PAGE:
MONEY MARKET. This term is sometimes used to include the whole machinery of a financial centre and so to include the Stock Exchange and the instruments of company promotion.
More usually, it is confined to the organization which provides credit of short duration, consisting of the banks which make ad vances for short periods, the discount houses which buy and sell bills of exchange, the accepting houses or merchant bankers which, with the banks, provide trade with first-class bills by putting their name to them for a small commission. Dealers in exchange who buy and sell foreign currencies and foreign bills of exchange, are also sometimes included, but in London the parlance of the City usually confines the term to the banks, the accepting houses and the discount houses.
At the centre of the system stands in London the Bank of Eng land, and in other centres the central bank, which derives most of its power and prestige from acting as banker to the Government and to the other banks, receiving deposits from them and making advances to them, though in London, as will be explained, the Bank of England's advances to banks are seldom made directly.
In America, owing to its vast area, there are twelve central banks known as Federal Reserve banks, co-ordinated under the regula tion of a Federal Reserve board which sits at Washington. The Bank of England is peculiar as a central bank by reason of its freedom from Governmental control, though this freedom is more apparent than real. While in other countries it is usual for the Government, by a poWer of appointing part of the board of direc tors and sometimes by owning part of the capital, to have a direct influence on, or interest in, the operations of the central bank, the Bank of England is by its constitution, a joint-stock bank owned by shareholders who are members of the general public, with its board elected nominally by the shareholders, though in fact any vacancies are filled by the board itself subject to confirmation by the shareholders. But while the Bank of England is thus, in ap pearance, an ordinary company working to earn dividends for its shareholders, the prestige that it gains from acting as banker to the Government gives the latter, as its most important customer, power to exercise strong influence on its policy. In actual practice, the bank and the Treasury work together to regulate England's monetary policy, especially since the World War, which, by creat ing a huge public debt, both long-dated and floating, has made the Government a much more important factor than it was before in the monetary position. On the other hand, in other centres, especially in Europe, although Government influence over the central bank is more direct, the experiences of the war and of the after-war period have demonstrated the necessity for freeing the bank from it as far as possible, especially in the matter of con fining the power of the Government to demand unlimited advances from the bank.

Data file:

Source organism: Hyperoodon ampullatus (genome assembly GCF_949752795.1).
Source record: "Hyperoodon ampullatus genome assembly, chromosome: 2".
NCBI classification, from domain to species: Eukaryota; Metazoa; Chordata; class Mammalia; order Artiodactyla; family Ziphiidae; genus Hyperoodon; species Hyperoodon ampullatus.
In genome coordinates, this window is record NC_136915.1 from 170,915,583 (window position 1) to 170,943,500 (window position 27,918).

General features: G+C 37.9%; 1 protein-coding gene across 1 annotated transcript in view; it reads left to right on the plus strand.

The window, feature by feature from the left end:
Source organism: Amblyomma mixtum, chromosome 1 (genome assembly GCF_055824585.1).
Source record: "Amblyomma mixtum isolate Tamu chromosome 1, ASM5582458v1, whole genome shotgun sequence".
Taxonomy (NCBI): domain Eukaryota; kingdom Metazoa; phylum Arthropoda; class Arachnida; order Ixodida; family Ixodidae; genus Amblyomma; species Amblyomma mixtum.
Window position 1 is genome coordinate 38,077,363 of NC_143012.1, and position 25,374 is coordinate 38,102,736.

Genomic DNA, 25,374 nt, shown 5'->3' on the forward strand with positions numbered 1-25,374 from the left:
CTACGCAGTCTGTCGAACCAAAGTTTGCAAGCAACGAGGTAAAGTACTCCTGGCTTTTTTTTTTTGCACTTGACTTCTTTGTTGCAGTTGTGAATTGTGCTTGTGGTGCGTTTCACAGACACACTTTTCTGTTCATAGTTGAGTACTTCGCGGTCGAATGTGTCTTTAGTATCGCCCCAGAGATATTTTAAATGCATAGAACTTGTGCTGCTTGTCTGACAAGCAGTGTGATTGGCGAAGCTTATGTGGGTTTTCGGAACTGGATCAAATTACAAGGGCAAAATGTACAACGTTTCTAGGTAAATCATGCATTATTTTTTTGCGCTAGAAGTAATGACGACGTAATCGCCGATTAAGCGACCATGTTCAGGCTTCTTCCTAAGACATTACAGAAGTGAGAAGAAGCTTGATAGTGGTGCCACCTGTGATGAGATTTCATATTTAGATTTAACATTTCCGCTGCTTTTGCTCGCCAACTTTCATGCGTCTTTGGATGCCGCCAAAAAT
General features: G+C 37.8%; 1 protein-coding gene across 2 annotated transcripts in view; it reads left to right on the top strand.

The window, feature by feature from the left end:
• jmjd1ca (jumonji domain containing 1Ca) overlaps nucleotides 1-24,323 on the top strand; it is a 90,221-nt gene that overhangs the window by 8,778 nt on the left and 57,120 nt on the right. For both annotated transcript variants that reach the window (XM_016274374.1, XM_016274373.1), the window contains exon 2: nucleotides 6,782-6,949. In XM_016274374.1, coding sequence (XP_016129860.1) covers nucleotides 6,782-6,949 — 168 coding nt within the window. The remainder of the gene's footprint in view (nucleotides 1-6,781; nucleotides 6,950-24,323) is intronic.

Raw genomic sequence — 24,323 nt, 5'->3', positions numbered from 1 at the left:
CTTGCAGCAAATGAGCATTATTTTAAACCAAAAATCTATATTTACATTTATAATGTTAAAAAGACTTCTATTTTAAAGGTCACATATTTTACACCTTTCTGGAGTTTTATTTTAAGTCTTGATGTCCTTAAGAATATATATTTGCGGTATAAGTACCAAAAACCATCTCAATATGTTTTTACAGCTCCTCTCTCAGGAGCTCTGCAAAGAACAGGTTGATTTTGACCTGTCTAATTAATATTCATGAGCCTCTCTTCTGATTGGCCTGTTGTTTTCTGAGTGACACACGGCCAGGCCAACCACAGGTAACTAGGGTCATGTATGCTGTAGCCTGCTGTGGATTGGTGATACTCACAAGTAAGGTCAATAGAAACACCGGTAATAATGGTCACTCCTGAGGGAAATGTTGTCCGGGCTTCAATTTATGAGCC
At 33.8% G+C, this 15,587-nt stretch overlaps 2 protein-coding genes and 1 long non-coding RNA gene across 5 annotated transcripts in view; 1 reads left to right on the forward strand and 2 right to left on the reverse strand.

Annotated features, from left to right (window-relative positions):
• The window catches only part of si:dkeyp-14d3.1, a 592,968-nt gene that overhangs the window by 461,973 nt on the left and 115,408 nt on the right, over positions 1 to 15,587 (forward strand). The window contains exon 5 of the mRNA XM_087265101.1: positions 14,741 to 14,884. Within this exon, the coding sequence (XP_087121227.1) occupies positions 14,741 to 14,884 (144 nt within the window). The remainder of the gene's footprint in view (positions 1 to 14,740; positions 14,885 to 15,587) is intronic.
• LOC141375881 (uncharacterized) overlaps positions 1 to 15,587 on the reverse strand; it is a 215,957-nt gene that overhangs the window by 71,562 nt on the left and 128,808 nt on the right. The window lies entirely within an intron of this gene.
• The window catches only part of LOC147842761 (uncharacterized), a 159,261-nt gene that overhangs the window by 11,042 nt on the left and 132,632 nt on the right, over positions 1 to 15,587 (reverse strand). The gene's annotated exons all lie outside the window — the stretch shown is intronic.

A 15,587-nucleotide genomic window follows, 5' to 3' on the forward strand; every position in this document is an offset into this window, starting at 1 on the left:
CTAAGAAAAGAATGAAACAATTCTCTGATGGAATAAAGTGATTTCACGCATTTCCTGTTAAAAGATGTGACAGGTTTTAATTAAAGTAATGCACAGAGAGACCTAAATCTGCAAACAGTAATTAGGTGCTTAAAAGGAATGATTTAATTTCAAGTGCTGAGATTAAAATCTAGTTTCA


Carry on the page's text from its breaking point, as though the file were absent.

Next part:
The need for this restriction arises from the fact that advances made by a central bank increase the amount of money, or pur chasing power, in the hands of the community, whether the ad vances are made in the form of bank-notes issued for this purpose or in the form of a credit in the bank's books (as is done in Eng land) against which the Government can draw cheques; the cheques are paid in to their banks by the contractors and others who receive them ; and the advance made to the Government in creases the amount of "cash in hand and at the Bank of England" held by the other banks, and so widens the foundations on which they build their credit operations. The same increase in purchas ing power is effected whenever a central bank makes an advance to any kind of borrower, and its power to widen the basis of credit, when moderately exercised, gives great elasticity to the monetary systems of those countries in which it has been highly developed. Those who charge the English banking system with cast-iron rigidity because the Bank of England's note issue has to be cov ered (above a certain fixed line) pound for pound with gold, f or get that the bank's power to create credits in its books, by making advances or by buying securities, is regulated solely by the bank's own prudence. The ease with which a central bank can create new purchasing power, either by the printing press or by entries in its books, afforded, during and after the war an easy way of financing themselves to impecunious Governments which had not enough courage to tax their citizens or reduce expenditure; when purchasing power is increased without a corresponding increase in goods to be purchased, prices go up and inflation begins with disastrous consequences if carried too far. Hence the need for restricting the demands of Governments on central banks, to which is entrusted the duty of regulating the supply of money so as to maintain the country's gold stock and the exchange value of the currency, which is liable to immediate deterioration if in flation sets in. This duty of maintaining the gold stock has been always an especially important part of the Bank of England's functions, owing to London's exceptional position (now shared by New York) as a free gold market, and by performing this duty and acting as the banker of the Government and the other banks it has long ceased to be a company working for its shareholders (though it incidentally earns them a dividend) and become a na tional institution, working to give the country sound money.